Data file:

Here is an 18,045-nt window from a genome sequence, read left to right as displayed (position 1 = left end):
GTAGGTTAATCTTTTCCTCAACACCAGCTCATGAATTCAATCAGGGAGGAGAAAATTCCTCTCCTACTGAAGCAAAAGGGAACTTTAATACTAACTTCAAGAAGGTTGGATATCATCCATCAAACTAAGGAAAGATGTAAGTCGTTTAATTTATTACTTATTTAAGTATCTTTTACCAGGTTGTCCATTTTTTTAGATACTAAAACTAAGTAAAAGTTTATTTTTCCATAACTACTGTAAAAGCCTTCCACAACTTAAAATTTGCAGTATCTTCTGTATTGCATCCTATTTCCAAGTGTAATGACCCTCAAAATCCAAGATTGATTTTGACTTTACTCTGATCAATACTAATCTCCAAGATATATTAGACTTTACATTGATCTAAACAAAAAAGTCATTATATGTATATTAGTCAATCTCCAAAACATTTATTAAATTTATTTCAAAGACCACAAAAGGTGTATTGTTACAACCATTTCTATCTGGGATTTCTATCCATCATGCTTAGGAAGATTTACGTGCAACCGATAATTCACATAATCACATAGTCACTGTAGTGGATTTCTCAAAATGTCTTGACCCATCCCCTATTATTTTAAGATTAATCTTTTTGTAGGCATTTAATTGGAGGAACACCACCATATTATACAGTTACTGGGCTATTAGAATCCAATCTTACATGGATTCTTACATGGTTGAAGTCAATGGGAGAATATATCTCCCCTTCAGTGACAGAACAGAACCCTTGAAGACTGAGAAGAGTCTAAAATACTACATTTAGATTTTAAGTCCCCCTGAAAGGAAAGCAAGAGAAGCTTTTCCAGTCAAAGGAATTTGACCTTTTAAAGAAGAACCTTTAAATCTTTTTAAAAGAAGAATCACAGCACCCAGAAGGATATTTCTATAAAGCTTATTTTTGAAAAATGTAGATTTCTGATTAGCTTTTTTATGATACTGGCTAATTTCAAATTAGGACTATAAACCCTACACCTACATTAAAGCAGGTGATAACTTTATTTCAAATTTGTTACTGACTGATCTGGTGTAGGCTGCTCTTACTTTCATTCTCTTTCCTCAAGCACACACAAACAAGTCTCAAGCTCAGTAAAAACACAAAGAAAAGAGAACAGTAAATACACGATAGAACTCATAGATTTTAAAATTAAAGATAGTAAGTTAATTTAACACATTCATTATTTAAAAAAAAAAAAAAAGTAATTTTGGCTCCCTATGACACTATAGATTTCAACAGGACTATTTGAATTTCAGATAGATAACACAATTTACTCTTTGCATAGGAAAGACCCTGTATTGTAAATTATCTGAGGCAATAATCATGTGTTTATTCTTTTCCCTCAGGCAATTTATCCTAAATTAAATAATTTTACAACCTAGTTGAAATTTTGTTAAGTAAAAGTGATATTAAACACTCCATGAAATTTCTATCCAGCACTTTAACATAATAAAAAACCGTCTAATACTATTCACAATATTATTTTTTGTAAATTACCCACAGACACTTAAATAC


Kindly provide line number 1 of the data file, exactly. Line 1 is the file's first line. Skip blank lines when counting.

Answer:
Here is an 18,045-nt window from a genome sequence, read left to right as displayed (position 1 = left end):